baking might take you back to your childhood, scribbled notebooks can
also take you back to the place, time, and the people around you, even
to the thoughts and feelings you had but didn’t record. I
suppose my next comment isn’t going to come as a surprise to
anyone, but, as I discovered, things have changed in the Craft!
As Witches, we used to be
far more secretive; no wearing our pentagrams
and Goddess symbols openly. No celebrating our Craft in our homes and
lifestyle. We did wear long skirts, but that was the fashion. Visit the
home of almost any Wiccan or Witch today and even the most discreet
will have many clues to their path on display. I’d have
counted myself among the discreet until I took a good look around me.
Without moving from the keyboard I can see God and Goddess statues,
decorative Witches and bats, and even a glow in the dark rat (but
that’s got more to do with having a 10 year old than the
Craft). There’s a crescent moon hanging in the window and a
Horned God plaque over the door. My altar is not hidden, or even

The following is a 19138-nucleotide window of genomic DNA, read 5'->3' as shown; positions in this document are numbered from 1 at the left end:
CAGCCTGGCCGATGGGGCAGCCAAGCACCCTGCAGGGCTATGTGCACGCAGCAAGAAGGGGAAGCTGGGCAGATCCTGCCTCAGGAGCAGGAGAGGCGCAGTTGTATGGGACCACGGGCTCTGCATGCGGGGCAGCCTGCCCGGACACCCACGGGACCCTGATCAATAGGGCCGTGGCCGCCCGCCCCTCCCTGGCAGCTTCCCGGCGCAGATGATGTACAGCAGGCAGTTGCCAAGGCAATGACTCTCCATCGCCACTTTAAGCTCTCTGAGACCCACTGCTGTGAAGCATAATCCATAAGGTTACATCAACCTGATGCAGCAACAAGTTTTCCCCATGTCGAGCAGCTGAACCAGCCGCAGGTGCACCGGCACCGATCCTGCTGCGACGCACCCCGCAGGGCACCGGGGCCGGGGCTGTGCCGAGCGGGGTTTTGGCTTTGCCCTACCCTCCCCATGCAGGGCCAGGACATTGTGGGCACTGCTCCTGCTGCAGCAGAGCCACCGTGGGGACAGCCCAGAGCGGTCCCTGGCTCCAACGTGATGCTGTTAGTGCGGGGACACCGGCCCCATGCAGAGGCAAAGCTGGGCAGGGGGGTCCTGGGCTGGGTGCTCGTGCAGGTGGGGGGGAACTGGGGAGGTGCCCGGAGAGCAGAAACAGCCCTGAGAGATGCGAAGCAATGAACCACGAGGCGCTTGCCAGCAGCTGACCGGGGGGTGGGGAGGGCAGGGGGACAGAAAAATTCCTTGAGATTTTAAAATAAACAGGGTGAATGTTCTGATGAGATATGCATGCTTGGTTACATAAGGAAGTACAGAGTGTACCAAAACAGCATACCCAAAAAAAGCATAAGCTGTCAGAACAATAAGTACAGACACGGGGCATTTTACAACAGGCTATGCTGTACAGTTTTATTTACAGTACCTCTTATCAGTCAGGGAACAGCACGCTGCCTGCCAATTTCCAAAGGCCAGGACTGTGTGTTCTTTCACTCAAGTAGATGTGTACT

sensitively placed in the bedroom. There are witchy books stacked on
nearly every step of the stairs (which can make coming down in the dark
entertaining), and even the doormat says Blessed Be!
Our secrecy extended further
than appearances; many of my close friends (let alone my neighbours)
lived in blissful ignorance of the Witch in their community.
Click here to
the full article.
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An Interview with
Kate West, Author of The Real Witches' Craft and The
Real Witches' Handbook
has become one of the
fastest growing religions in the US and Europe. What do you see as
driving this trend, and are there any misconceptions about what Wicca
and Witchcraft may or may not be?
I feel that the growth of
Wicca over the
last 20 or so years has come from two key directions: Firstly people
have become disillusioned with orthodox spirituality and organised
religions. As a species we have grown past blindly following the
beliefs and authority figures of our parents’ and
grandparents’ generations; we question, think about, and then
make our own decisions. We seek a spirituality that allows us personal
responsibility and the ability to make our own choices and decisions.
It is also becoming increasingly important to increasing numbers of
people that we live in harmony with the land and the planet, and we no
longer believe that we can freely plunder the Earth and get away with